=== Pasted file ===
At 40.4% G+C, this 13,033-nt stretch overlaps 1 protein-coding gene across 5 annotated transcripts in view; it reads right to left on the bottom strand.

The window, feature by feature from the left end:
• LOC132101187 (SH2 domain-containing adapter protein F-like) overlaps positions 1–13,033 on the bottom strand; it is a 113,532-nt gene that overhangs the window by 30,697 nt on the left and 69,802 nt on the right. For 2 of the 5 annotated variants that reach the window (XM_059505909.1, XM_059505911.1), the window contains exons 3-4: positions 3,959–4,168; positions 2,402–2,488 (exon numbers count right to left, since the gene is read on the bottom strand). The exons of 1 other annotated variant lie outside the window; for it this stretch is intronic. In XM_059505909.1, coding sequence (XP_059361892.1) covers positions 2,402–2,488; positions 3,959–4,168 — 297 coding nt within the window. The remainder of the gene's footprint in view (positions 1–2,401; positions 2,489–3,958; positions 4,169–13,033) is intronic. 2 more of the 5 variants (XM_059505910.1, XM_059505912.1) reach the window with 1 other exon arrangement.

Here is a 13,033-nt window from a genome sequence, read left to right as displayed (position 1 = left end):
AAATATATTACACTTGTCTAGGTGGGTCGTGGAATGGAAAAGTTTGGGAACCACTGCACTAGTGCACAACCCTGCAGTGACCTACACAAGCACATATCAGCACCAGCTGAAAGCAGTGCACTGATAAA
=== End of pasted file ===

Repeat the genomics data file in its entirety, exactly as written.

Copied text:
At 40.4% G+C, this 13,033-nt stretch overlaps 1 protein-coding gene across 5 annotated transcripts in view; it reads right to left on the bottom strand.

The window, feature by feature from the left end:
• LOC132101187 (SH2 domain-containing adapter protein F-like) overlaps positions 1–13,033 on the bottom strand; it is a 113,532-nt gene that overhangs the window by 30,697 nt on the left and 69,802 nt on the right. For 2 of the 5 annotated variants that reach the window (XM_059505909.1, XM_059505911.1), the window contains exons 3-4: positions 3,959–4,168; positions 2,402–2,488 (exon numbers count right to left, since the gene is read on the bottom strand). The exons of 1 other annotated variant lie outside the window; for it this stretch is intronic. In XM_059505909.1, coding sequence (XP_059361892.1) covers positions 2,402–2,488; positions 3,959–4,168 — 297 coding nt within the window. The remainder of the gene's footprint in view (positions 1–2,401; positions 2,489–3,958; positions 4,169–13,033) is intronic. 2 more of the 5 variants (XM_059505910.1, XM_059505912.1) reach the window with 1 other exon arrangement.

Here is a 13,033-nt window from a genome sequence, read left to right as displayed (position 1 = left end):
AAATATATTACACTTGTCTAGGTGGGTCGTGGAATGGAAAAGTTTGGGAACCACTGCACTAGTGCACAACCCTGCAGTGACCTACACAAGCACATATCAGCACCAGCTGAAAGCAGTGCACTGATAAA